Now if that all sounds confusing as fuck, I’m not surprised, because it is. The authorities need to find a better way of communicating this information to the general public. In the mean time, if you need someone to give you the explain-it-like-I’m-five version, contact either your local airfield or your country’s airspace regulators, or ask an experienced flyer.
Standard Operating Conditions
Most countries have a baseline list of requirements for drone flights and they’re usually fairly similar. The reason they’re quite similar is that most of them are just common sense. Here in Australia they are:
- No higher then 120m up
- Never over populous areas
- Never at night
- Never within 30m of people, cars, boats or buildings
- Never outside visual line of sight
- Never within 5.5km of an airfield or helipad.
The 120m height rule is AGL (that’s above ground level). So if you go to the top of a mountain and fly your drone out, it should descend as required so that it is always within 120m of ground level. To be clear about this, you can’t take off from a 500m mountain and maintain level flight outwards.
The populous area rule here in Australia applies to any place with as much as a single person in it. So you can’t fly over towns, schools, factories or unsuspecting pedestrians.
The night rule is fairly clear cut. Here in Australia you can only fly about 30 minutes before sunrise and about 30 minutes after sunset.
The 30m rule here applies in all directions. Many people mistakenly believe that as long as they’re more than 30m up they can fly over people’s heads. This is incorrect – the 30m rule applies horizontally as well as straight up. Picture a dome with a 30m radius over the top of everyone and every thing and you’re half way there.
The visual line of sight rule means that you’re not supposed to fly your drone (with its factory listed 5km range) by means of the video feed it’s transmitting to your iPad. You’re supposed to fly it only as far as you can safely orient it in the air and fly it back if problems occur. Of all the CASA regulations this has to be the one I see most commonly being ignored.
The 5.5km airfield/helipad rule means you can’t fly your drone at all within 5.5kms of the perimeter of the airfield in question.
As I said, a lot of this is simply common sense. Some of it is downright vicious. The combination of the populous area and the 30m rules, in particular, mean that in Australia it is virtually impossible to shoot photography in anything remotely approaching a built up area.
There are three mainland Commonwealth Parks – Uluru, Booderee and Kakadu and three island Commonwealth Parks – Christmas Island, Norfolk Island and Pulu Keeling. You cannot fly your within any of the parks, period. To read a little bit more about this, please see my earlier post on the subject.
National Parks cover a vast amount of Australia and they have a marginally better attitude to drones than the Commonwealth Parks authorities. At least it’s not as bad as the US where it’s just a blanket-ban. Their drone policy is explained in full here and says that ‘Visitors wishing to use drones in parks must obtain consent from the park manager.’
That sounds great doesn’t it, however you should be prepared for the park manager to deny your request. Some of them will deny it summarily, some of them will allow it only if you are fully licensed and insured and a tiny fraction may cut you some slack. If you’re flying commercially in the park you’re supposed to register (that goes for normal photography as well as aerial) and they have a whole raft of legislation (including Civil Aviation Act 1988 (Commonwealth), Civil Aviation Safety Regulations 1998 (Commonwealth), Filming Approval Act 2004, National Parks and Wildlife Act 1974 and the National Parks and Wildlife Regulation 2009) which they will wave in your face should you try and argue with them.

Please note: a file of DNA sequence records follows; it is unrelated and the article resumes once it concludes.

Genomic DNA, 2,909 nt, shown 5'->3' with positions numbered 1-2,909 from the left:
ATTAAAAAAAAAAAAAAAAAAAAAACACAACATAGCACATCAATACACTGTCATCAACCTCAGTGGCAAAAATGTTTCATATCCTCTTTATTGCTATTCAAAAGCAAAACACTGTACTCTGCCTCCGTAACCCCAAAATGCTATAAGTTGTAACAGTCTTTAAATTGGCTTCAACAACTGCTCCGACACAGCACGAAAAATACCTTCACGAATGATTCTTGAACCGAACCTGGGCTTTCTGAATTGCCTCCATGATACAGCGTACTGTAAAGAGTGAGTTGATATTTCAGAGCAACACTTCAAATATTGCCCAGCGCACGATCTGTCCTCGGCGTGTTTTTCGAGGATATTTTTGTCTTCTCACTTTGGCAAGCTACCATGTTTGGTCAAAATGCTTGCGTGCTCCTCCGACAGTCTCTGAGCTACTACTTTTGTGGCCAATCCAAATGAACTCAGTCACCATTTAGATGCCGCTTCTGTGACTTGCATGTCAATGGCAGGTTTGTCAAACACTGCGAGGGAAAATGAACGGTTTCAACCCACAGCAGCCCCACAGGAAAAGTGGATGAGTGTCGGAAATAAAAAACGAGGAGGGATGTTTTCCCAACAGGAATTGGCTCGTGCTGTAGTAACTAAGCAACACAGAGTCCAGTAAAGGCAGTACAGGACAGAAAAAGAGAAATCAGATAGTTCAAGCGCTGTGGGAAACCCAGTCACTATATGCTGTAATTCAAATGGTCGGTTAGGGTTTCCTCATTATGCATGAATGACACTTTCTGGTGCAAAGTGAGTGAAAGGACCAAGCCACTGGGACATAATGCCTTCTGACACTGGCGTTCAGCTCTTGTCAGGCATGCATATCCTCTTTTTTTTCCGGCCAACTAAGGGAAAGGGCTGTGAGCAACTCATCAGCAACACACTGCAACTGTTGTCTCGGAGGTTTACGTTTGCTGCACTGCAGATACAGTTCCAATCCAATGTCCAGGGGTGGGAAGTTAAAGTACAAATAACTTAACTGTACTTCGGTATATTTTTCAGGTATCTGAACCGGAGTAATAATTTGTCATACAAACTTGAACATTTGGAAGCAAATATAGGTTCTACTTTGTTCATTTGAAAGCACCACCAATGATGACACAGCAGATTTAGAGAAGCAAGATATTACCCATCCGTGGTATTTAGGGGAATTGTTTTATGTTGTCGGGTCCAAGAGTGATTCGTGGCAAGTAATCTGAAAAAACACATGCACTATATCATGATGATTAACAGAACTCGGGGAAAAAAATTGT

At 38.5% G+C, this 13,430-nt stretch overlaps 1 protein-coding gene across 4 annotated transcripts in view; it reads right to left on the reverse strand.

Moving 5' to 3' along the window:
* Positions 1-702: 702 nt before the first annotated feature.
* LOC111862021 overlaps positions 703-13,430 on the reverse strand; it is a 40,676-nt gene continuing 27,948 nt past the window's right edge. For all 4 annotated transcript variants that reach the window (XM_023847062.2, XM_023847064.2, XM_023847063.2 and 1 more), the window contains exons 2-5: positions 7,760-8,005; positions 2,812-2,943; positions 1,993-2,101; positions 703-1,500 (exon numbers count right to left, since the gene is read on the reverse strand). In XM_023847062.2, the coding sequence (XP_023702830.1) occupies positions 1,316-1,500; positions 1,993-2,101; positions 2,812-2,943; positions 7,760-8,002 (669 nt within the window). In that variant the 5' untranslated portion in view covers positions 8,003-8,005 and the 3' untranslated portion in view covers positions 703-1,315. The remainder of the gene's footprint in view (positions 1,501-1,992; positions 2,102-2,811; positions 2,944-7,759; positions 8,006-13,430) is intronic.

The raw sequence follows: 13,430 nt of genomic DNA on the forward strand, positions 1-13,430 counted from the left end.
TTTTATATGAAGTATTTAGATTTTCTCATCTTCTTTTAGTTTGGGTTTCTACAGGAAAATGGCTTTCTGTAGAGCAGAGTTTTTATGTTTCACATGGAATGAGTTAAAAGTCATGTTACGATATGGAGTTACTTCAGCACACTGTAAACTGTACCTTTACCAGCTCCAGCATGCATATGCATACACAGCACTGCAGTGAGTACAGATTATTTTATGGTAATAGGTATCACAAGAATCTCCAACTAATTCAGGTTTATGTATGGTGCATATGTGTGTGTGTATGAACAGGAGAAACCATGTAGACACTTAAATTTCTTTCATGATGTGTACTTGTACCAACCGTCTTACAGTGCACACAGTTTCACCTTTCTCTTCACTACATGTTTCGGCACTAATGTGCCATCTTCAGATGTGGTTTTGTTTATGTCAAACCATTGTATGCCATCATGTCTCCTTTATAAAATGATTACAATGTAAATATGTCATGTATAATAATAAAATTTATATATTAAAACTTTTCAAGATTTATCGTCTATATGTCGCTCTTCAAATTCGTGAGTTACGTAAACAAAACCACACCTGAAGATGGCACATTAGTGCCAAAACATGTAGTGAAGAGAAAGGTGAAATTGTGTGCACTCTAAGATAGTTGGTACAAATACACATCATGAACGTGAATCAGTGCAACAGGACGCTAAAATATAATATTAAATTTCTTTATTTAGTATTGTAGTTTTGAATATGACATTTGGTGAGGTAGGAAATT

In addition to all the restrictions above, many councils have by-laws in place governing where and how you can fly your drone. For instance in the city of Sydney, all commercial activity requires permission to take-off or land on public land. Some councils (such as Leichhardt in Sydney) have simply banned drones outright, meaning you can’t take off or land on council land, which is pretty much everywhere.
Conclusions and Advice
So, having read all that, you may be left wondering where exactly you can fly your drone down under. Assuming you are not in an area with a blanket ban on drones (such as the afore-mentioned Commonwealth Parks), you should install one of the better smartphone apps and use it before you fly in order to find out.
The three best apps I’ve used are Can I Fly There, AvPlan EFB and OzRunways, but only the CASA app is free – there other two come with hefty annual subscription fees of between $100 and $350. UAV Forecast is useful for basic weather guidance, but useless for airspace information. Flight Aware is a useful app that shows aircraft live on the map, though it is not foolproof as small aircraft (microlights etc) do not show up. The most useless app I tried was Safe to Fly which only showed airfields and not all of them at that.
It’s a pretty depressing picture here in Australia and if you’re new to drones then it might make you want to return your expensive gadget to the shop. I know people who have done exactly that, frustrated by the endless rules, legislation and red tape. Alternatively you might do what many drone fliers opt for, which is the partial adoption of the laws and the fudging of video or photographic meta-data, but look out for the drone police.